Bigger city, bigger expectations

In January ’05 I was promoted again and we relocated to San Antonio.  This was also the year I fully bought into what Leach was building. Unfortunately though, we had to give up our season tickets because the drive was too much.  I was thrilled to see us climb to #8 and became “the Tech guy” to everyone in my company.  In my new role I began travelling and always had the obligatory Coach Leach conversation over a few beers with my employees.  If they weren’t familiar with Tech and its coach when I got into town, you can bet they were fans when I left.  From our very cramped Cotton Bowl seats we watched the ’05 season end with the ugliest field goal ever.  Even so, I was totally in.  I started digging for Tech news beyond Don Williams’ articles.

In ’06 we learned that sometimes a pirate can beat a soldier and sometimes he has to feed his team ice cream to prevent a mutiny.  My personal goal in ’06 was to make Tech fans out of my neighbors.  Not an easy thing to do in Longhorn country, but they loved the stream of quotes I fed them coming out of West Texas.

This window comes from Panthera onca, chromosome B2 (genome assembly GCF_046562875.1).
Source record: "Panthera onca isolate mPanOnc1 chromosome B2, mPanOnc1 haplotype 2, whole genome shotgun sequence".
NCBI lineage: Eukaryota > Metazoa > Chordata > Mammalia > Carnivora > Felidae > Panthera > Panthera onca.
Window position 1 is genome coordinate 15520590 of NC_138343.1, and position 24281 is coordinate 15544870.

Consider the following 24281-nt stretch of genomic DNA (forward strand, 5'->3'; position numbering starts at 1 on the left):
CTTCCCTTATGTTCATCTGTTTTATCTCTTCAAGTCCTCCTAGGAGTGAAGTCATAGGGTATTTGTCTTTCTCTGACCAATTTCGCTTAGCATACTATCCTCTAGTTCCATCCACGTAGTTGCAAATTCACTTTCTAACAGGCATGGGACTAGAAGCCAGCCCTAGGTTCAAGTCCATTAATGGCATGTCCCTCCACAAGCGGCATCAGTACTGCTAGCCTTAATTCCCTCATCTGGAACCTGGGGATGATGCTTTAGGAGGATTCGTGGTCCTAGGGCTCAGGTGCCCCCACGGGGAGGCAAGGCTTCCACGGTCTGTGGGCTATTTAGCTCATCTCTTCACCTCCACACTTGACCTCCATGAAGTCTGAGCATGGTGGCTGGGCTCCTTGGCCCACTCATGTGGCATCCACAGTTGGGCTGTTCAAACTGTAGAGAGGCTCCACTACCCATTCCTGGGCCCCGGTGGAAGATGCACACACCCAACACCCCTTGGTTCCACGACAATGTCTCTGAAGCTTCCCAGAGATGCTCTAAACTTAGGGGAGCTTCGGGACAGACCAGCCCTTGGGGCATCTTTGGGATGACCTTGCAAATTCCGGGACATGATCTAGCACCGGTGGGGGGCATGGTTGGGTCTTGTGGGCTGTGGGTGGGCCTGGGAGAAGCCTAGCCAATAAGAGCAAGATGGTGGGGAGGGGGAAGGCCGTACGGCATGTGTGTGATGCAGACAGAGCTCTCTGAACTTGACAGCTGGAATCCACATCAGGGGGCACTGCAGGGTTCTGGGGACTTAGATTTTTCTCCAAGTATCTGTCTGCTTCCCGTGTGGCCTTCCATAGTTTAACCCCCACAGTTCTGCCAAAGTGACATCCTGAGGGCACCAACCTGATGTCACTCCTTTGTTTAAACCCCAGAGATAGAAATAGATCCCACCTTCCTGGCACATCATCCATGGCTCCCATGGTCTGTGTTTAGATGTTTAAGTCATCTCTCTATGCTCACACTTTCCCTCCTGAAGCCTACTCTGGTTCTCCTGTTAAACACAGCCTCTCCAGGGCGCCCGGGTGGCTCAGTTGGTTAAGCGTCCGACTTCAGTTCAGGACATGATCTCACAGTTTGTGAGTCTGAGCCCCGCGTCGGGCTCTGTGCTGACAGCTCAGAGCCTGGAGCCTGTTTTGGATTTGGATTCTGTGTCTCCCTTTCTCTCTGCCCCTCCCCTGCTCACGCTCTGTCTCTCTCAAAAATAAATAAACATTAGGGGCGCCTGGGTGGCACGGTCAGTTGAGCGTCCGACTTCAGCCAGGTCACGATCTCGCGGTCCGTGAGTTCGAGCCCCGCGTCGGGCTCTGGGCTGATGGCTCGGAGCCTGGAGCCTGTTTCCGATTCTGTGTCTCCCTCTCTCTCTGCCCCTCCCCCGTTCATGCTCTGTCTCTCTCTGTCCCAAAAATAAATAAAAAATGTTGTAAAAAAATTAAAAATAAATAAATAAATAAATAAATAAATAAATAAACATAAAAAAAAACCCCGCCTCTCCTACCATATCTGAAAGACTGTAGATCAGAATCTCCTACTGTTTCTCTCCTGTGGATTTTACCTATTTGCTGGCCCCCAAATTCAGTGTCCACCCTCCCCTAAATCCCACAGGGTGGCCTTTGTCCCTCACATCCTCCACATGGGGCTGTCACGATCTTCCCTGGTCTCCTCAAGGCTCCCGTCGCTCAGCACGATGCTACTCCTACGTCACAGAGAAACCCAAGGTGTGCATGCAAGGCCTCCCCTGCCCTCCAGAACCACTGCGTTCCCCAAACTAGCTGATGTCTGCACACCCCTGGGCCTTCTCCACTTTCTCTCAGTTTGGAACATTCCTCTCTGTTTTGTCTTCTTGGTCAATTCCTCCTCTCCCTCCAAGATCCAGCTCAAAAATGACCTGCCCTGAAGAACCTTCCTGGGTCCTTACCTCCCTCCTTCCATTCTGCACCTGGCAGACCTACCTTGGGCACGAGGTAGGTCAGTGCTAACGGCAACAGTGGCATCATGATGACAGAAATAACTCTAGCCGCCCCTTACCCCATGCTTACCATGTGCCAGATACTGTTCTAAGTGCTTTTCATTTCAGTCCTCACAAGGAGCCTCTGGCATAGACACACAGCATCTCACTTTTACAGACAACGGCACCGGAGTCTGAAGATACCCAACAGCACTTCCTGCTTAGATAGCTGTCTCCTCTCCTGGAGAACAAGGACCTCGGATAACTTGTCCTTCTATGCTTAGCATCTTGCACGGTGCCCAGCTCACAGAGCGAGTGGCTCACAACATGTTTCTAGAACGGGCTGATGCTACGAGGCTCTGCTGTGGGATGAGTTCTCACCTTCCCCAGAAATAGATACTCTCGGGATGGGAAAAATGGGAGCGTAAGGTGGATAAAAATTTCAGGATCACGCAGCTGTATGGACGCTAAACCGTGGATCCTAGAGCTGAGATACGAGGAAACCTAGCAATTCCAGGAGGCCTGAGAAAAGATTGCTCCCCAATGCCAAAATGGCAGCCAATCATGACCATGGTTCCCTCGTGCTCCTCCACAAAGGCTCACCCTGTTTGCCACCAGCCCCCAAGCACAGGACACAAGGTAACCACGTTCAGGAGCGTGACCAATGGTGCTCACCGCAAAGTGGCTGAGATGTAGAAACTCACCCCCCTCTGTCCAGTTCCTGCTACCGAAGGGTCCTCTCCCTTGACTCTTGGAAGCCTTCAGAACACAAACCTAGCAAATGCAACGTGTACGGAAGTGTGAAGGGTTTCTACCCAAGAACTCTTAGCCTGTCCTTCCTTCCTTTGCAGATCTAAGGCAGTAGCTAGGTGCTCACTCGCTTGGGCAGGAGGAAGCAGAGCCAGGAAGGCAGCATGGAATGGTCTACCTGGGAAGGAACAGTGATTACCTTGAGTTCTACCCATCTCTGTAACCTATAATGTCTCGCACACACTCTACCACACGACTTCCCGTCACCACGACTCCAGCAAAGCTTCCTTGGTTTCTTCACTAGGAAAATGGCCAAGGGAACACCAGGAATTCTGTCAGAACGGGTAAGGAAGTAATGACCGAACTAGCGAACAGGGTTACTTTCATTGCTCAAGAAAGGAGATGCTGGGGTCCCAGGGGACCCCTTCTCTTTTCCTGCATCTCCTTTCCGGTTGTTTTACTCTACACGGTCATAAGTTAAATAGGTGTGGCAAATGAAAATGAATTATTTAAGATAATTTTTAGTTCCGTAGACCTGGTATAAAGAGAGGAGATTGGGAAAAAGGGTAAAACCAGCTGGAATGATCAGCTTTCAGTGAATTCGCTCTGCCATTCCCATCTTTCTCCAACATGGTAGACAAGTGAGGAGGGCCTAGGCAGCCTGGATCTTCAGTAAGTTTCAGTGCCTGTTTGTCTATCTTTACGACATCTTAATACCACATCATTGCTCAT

In ’07 the Crabtree era began.   This is what everyone had been waiting for.  Plug an incredible receiver into this system and let him go.  I only attended one game that year (Oklahoma, fortunately) and enjoyed a great comeback win in a bowl.  I got another promotion and spent a ton of time on the road.  What amazed me was that I began to meet more and more people familiar with the program before I opened my mouth.  

2008 brought one more promotion for me at work and a helluva good football team. We decided not to go to the UT game since Halloween is a pretty big deal for a seven year old.  Of course, it was difficult to concentrate on the candy and costumes.  We watched the game from a bar and were amazed at the Tech fans coming out of the woodwork.  The sea of orange was suddenly peppered with red & black.  After the game a buddy from Lubbock called me from the field, almost in tears (he’s an emotional guy but he was also pretty drunk).  “After all those years watching from the grass seats, did you ever think we would see this?” he asked.  Some sports guy on the radio said the center of the football universe was now located in West Texas.  I couldn’t believe how this had evolved.